Publication Date: July 24, 2005

My wife and I just returned from our 10 night Baltic Cruise on board the Star Princess. Whilst our memories are fresh we thought it might be useful to write a review before we forget any of the ideas we want to mention. The review is split into 2 parts : the ship itself; and the ports of call.

I was celebrating my 40th birthday, and my wife just a couple of years younger. We thought we would be just about the youngest passengers - in fact that was not the case at all. There were several couples in their twenties and thirties, plus a lot of large family groups, ranging in age from zero right up to grand parents. It was right in the middle of the summer holidays which probably also added to a younger overall age group. All that being said, we felt it was good to have a large range in ages - it meant that activities on and off the ship were targeted at all people, and gave a lively feel to proceedings.

As far as nationalities of passengers : at a rough guess I

would say approximately 60% were American, 25% European, and a reasonable number of Mexicans.

Now onto a review of the ship :

Boarding : We boarded extremely quickly. We arrived at the port at 1.30pm, and within 10 minutes were in our cabins. Princess and the Danish authorities deserve praise for the speed of this. It was slick, and very efficient. Likewise, our luggage arrived just minutes after that. Very impressive. As for the timing of other passengers, it was fairly equal through-out the day. Most boarded between the 1.00pm and 4.00pm slot.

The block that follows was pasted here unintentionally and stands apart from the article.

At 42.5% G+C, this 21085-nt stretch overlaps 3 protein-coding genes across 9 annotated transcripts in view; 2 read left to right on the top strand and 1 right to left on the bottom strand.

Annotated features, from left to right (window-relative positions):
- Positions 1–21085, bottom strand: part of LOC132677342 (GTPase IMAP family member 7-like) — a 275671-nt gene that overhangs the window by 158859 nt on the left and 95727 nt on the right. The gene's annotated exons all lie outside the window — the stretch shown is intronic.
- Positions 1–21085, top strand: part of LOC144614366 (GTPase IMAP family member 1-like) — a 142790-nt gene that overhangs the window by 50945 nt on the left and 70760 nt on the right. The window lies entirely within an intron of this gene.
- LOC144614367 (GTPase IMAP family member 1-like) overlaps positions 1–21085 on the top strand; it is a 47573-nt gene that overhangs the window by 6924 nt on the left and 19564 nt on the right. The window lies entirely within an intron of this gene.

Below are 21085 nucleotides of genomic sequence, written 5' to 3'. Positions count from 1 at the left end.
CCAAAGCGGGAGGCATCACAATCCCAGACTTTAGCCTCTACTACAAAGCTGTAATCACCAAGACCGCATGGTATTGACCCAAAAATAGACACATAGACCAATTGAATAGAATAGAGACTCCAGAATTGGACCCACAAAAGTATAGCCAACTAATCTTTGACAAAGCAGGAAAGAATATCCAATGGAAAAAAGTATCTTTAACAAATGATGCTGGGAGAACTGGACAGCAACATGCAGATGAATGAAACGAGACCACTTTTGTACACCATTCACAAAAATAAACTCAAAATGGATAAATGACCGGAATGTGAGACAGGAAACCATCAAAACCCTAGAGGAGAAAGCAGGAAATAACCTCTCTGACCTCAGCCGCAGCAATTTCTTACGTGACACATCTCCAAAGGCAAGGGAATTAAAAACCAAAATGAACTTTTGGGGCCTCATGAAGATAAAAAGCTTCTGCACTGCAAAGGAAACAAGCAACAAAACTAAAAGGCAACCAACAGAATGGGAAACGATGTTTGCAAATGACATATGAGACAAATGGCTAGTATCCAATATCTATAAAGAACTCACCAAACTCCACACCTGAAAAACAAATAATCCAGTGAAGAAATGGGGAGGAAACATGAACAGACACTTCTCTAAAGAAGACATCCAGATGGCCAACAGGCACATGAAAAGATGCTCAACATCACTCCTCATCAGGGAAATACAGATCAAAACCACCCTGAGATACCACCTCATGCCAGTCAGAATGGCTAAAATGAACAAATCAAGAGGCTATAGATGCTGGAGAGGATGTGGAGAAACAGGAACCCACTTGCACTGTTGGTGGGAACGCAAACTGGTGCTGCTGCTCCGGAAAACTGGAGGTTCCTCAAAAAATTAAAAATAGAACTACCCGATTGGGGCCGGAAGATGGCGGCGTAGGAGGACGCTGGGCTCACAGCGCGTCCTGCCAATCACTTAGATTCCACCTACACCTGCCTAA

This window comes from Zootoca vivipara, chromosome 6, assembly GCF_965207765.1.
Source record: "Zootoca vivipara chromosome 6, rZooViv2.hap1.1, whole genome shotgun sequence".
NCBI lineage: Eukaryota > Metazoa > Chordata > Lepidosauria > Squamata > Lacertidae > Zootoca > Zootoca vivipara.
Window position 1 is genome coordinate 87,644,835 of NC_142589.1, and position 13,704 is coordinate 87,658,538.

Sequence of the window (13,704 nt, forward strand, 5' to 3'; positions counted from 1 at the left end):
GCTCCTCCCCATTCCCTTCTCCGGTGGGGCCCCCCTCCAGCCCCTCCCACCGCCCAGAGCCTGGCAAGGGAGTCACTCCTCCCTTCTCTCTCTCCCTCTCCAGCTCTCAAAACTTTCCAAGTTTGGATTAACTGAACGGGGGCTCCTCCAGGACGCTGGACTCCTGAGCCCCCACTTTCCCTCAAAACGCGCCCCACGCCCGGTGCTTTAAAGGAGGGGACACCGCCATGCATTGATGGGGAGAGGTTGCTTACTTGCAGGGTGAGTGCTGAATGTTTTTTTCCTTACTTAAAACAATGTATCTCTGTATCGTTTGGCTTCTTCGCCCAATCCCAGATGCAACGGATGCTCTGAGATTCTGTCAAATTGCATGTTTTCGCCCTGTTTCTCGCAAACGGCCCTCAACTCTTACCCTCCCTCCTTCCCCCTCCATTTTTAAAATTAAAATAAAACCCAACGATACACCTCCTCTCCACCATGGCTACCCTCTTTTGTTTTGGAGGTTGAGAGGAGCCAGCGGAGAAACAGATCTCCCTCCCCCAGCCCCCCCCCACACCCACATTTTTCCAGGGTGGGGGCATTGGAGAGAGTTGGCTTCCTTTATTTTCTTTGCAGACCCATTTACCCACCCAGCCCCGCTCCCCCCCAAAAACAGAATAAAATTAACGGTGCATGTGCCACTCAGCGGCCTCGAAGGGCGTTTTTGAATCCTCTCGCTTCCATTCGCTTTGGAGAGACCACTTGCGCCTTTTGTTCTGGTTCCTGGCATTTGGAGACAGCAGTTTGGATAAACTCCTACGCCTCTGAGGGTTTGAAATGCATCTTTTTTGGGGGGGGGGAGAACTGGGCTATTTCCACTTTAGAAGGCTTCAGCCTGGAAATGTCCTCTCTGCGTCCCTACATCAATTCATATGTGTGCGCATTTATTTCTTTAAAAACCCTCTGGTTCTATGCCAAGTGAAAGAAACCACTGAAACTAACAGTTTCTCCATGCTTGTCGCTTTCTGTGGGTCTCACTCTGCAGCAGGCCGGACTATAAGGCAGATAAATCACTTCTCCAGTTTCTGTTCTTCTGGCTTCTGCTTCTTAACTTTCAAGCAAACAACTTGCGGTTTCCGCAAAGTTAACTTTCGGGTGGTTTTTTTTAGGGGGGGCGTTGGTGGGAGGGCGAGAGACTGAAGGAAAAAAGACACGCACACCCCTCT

Cabin : we took a risk and booked an inside cabin. We are glad we saved the money. The cabin was really quite spacious, nicely decorated, and never for a minute did we feel claustrophobic. There was a very large amount of hanging and clothes space. Where the window would have been, there was a large mirror. This was the first time we had ever had an inside cabin, and we would do it again (on this ship). The money saved, approximately US$300 per person went a long way to paying for the shore excursions, drinks on board etc. One important note : on this Baltic Cruise you only have one day at sea. The rest you are on shore. This negated the need for a window or balcony. Trust me you are going to be out all day, and have no time for sitting on verandah's!